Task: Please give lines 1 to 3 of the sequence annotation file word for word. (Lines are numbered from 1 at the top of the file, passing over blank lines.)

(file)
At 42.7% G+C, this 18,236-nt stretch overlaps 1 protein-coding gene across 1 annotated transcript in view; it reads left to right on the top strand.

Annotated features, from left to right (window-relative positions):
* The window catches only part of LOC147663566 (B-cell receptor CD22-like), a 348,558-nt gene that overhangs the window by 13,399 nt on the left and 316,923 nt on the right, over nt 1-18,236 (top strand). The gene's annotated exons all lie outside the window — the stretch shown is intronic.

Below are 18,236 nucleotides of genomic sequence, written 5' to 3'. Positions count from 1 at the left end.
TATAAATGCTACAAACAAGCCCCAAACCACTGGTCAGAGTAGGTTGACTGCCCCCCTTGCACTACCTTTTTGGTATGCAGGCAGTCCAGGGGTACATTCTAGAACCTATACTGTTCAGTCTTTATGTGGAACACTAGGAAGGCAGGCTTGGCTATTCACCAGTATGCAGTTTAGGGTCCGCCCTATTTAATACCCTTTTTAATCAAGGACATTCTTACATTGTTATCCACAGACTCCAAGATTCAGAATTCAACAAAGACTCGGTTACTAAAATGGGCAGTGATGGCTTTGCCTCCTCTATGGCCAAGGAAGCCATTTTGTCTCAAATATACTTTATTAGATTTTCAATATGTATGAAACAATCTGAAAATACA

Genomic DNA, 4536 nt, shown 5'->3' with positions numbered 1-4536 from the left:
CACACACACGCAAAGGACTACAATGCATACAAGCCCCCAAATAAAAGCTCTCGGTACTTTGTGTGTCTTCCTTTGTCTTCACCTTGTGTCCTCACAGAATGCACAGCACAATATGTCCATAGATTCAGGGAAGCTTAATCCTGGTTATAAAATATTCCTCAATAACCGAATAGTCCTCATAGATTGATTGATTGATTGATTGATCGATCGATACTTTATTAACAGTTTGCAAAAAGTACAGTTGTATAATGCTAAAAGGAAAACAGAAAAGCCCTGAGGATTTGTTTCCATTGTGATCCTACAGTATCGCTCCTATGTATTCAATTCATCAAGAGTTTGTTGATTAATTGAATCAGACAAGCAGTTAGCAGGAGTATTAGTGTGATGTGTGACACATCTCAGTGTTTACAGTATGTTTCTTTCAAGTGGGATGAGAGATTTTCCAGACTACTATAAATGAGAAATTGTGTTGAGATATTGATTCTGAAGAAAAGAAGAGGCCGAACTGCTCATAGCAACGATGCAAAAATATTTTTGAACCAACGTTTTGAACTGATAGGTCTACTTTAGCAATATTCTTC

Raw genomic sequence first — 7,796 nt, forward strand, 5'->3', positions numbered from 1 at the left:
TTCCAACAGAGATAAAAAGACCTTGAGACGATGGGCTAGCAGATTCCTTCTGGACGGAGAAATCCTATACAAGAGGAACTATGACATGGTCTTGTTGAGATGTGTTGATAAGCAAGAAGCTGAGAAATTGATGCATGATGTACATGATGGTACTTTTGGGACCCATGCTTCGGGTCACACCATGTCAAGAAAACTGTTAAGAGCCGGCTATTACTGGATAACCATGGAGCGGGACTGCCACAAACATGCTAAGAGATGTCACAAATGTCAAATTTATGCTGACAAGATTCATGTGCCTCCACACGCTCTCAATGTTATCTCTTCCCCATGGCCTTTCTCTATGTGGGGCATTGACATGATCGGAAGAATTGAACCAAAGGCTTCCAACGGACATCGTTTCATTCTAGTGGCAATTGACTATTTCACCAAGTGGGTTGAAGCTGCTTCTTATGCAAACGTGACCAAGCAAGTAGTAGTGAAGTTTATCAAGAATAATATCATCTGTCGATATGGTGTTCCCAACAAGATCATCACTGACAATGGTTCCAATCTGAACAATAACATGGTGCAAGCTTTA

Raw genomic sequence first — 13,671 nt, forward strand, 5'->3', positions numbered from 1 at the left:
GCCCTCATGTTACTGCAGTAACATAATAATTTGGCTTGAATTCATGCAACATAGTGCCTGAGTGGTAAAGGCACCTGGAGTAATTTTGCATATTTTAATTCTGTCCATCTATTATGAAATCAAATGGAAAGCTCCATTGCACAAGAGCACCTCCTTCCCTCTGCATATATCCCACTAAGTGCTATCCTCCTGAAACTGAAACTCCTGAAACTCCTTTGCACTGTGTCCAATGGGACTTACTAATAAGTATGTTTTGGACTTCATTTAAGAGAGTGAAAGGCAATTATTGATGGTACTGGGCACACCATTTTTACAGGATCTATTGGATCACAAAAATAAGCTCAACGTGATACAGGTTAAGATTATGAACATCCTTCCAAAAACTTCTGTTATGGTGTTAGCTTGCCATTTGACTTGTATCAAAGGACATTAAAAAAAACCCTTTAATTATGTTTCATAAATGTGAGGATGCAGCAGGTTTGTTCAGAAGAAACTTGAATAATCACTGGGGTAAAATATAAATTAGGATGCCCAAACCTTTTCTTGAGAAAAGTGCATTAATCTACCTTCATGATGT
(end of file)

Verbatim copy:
At 42.7% G+C, this 18,236-nt stretch overlaps 1 protein-coding gene across 1 annotated transcript in view; it reads left to right on the top strand.

Annotated features, from left to right (window-relative positions):
* The window catches only part of LOC147663566 (B-cell receptor CD22-like), a 348,558-nt gene that overhangs the window by 13,399 nt on the left and 316,923 nt on the right, over nt 1-18,236 (top strand). The gene's annotated exons all lie outside the window — the stretch shown is intronic.